Neutral Citation Number: [2021] EWHC 2694 (Pat)
Case No: HP-2019-000006


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B e f o r e :




(A company incorporated under the laws of the State of Delaware)
(A company incorporated under the laws of the State of Delaware)
(A company incorporated under the laws of the Republic of Ireland)


– and –

(A company incorporated under the laws of the Republic of Ireland)
(A company incorporated under the laws of the State of California)



Transcript of the Stenograph Notes of Marten Walsh Cherer Ltd.,
2nd Floor, Quality House, 6-9 Quality Court, Chancery Lane, London WC2A 1HP
Telephone No: 020 7067 2900 DX: 410 LDE
Email: [email protected]


MS. SARAH FORD QC, MS. ISABEL JAMAL and MS. JENNIFER DIXON (instructed by EIP Europe LLP and Osborne Clarke LLP) for the Claimants in Trial F

MS. MARIE DEMETRIOU QC, MS. SARAH LOVE and MS. LIGIA OSEPCIU (instructed by Wilmer Cutler Pickering Hale and Door LLP) for the Defendants in Trial F

MR. FRED HOBSON (instructed by Enyo Law LLP) for Mr. Michael D. Friedman (of Optis)

MR. EDWARD CRONAN (instructed by Bird & Bird LLP) for Sisvel and Mr. Mattia Fogliacco




Crown Copyright ©


  1. The hearing before me today, and this judgment, concerned and concerns a reported unauthorised disclosure of the result of what, in this litigation, is called Trial F. In this judgment, I will use “leak”, interchangeably with “unauthorised disclosure”.

  2. Before me today, Optis is represented by Ms. Ford QC, and Ms Jamal; Apple by Ms. Demetriou QC, with Ms Love and Ms Osepciu; Sisvel, whose role I will explain when I come to it, by Mr. Cronan; and Mr. Friedman, the managing director of Optis, who is separately represented, for reasons that will become apparent, by Mr. Hobson.

  3. It is right to record, at the outset of this judgment, that the solicitors particularly involved are known to me personally, and have been for a long time. That is Mr. Moss of EIP, Mr. Trenton of WilmerHale, and Ms. Mutimear and Mr. Vary of Bird & Bird, who act for Sisvel. That will have been known to all of the parties at all times, and is not uncommon in patent matters, but I think it is right to acknowledge it explicitly in this case, where the conduct of the legal representatives, and in particular EIP, is under scrutiny. I also know Ms. Rajendra of Osborne Clarke (who also represent Optis) quite well, although my acquaintance with her does not go back quite as far.

  4. Trial F took place before the long vacation, and it concluded at the end of July. At the very end of the hearing I said that I would give judgment in September, if possible. My draft judgment was provided to the parties on the late afternoon of 20th September 2021, and on the morning of 22nd September I received an e-mail from Mr. Moss of EIP, which said as follows:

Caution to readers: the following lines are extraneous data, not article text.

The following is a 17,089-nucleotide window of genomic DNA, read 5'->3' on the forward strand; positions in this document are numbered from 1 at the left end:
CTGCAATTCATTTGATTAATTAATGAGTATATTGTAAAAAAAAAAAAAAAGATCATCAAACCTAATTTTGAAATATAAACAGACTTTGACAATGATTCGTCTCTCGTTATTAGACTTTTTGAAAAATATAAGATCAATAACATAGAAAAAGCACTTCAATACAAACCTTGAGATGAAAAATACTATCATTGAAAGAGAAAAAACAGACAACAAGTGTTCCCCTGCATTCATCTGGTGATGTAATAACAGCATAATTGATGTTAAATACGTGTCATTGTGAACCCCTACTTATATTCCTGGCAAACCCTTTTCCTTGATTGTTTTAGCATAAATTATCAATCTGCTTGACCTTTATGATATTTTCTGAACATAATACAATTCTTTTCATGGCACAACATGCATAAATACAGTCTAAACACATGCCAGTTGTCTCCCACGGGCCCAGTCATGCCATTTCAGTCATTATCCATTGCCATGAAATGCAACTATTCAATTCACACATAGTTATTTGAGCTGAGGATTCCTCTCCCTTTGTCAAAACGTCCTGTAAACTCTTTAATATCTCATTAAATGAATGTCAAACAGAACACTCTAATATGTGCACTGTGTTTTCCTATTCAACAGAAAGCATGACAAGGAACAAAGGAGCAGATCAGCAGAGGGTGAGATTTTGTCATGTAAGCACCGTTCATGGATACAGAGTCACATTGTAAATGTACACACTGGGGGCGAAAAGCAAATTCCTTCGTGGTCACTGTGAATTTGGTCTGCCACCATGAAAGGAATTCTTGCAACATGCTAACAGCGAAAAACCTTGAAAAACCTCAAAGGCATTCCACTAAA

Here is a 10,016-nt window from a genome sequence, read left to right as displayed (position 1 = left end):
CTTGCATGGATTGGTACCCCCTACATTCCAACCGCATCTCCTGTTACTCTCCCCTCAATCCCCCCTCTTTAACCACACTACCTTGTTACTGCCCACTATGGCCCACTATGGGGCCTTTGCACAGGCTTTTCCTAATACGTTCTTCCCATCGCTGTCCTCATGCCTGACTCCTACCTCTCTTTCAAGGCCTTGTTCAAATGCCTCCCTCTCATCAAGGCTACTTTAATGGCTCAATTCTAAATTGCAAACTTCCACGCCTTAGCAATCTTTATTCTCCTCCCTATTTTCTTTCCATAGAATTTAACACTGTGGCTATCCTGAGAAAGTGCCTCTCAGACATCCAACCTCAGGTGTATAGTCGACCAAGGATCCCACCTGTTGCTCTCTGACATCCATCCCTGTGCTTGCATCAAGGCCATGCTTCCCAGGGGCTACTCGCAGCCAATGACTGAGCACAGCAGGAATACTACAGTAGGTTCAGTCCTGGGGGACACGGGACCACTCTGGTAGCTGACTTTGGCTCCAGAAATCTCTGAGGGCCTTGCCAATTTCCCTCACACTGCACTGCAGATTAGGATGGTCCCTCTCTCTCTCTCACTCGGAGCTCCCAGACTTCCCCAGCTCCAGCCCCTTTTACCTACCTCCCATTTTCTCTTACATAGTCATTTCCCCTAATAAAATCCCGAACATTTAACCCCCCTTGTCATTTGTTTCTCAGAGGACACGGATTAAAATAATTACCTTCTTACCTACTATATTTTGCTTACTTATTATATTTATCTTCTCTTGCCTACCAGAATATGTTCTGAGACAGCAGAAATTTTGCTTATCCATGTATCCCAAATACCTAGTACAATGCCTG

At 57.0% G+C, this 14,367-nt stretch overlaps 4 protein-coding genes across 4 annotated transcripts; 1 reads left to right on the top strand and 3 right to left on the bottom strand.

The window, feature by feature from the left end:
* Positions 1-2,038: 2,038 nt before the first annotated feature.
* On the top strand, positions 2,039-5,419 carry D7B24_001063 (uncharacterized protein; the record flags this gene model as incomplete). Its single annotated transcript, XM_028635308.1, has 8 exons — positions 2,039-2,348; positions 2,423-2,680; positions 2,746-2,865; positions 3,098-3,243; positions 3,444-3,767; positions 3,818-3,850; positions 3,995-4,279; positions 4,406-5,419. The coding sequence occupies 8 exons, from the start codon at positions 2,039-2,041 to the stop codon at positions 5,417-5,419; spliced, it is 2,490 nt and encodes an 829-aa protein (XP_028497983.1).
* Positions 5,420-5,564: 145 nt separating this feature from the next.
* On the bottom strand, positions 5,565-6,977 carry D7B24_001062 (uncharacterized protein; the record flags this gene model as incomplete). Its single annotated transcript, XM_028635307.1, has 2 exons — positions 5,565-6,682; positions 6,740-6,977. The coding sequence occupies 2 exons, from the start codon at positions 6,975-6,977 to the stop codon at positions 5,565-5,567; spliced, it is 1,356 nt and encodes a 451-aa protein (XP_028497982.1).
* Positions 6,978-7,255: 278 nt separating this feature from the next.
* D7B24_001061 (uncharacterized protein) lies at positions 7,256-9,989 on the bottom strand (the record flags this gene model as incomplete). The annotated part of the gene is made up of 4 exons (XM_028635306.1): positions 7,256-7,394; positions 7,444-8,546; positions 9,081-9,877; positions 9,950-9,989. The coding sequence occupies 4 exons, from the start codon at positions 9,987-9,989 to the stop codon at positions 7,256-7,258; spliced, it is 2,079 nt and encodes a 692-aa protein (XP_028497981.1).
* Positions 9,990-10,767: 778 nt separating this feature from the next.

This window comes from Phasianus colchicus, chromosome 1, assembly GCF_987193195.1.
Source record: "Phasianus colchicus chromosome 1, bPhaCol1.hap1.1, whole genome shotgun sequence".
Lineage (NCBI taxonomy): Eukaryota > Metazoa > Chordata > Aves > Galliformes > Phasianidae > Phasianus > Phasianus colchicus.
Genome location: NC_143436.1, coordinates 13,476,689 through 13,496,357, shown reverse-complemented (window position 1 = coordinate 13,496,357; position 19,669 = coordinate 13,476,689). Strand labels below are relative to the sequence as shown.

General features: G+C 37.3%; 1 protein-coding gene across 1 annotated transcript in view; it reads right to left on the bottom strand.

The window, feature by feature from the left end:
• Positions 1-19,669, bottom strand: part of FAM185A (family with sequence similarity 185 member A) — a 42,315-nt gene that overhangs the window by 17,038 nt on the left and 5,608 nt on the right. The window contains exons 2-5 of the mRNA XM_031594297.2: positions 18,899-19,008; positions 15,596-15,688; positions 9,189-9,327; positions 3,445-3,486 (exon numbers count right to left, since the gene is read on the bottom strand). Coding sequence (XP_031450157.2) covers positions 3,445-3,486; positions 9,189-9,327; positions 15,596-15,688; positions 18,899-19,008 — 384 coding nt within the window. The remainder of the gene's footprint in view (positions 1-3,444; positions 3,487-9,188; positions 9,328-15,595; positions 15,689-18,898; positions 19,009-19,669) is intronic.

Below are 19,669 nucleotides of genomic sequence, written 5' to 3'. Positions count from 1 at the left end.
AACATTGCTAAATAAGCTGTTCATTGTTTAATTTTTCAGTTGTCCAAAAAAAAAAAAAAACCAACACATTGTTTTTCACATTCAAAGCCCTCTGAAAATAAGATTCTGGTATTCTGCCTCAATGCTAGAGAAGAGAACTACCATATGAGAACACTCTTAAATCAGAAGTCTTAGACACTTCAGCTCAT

5. Dear Judge

    I am writing to advise you that yesterday evening I was informed by a senior member of the management at Optis that he had just been contacted by a third party who “congratulated” him on the outcome of Trial F.  Accordingly it would appear that there has been a breach of the confidentiality directions contained in the draft judgment which you circulated earlier this week.

    I have checked with all members of the Claimant’s legal team and they have each advised me that they are not aware of any breach of these confidentiality directions.  In addition when I contacted the Claimant’s representatives to advise them as to the outcome of the Trial, and also when I sent them the draft judgment, I made it absolutely clear that the judgment and its contents were strictly confidential and could not be disclosed outside of the Claimants until the formal hand down on next Monday, 27 September.  I am advised by the Claimants that they have adhered strictly to this direction.  I am also advised that when contacted by the third party, my client responded to the effect that the judgment was confidential and that they (the third party) should not be aware of it or its contents.

    Please indicate what, if any, further steps you would wish us to take in relation to this issue.

    A copy of this email is being sent to the Defendants’ representatives.

  6. I will go further into the detail of what then happened later in this judgment, but suffice to say for the moment that over the next few days I directed that certain enquiries should take place. I did not constrain the parties from making other enquiries, but I did ask them to look into certain things which, I have to say, I thought were fairly obvious, but worth spelling out none the less.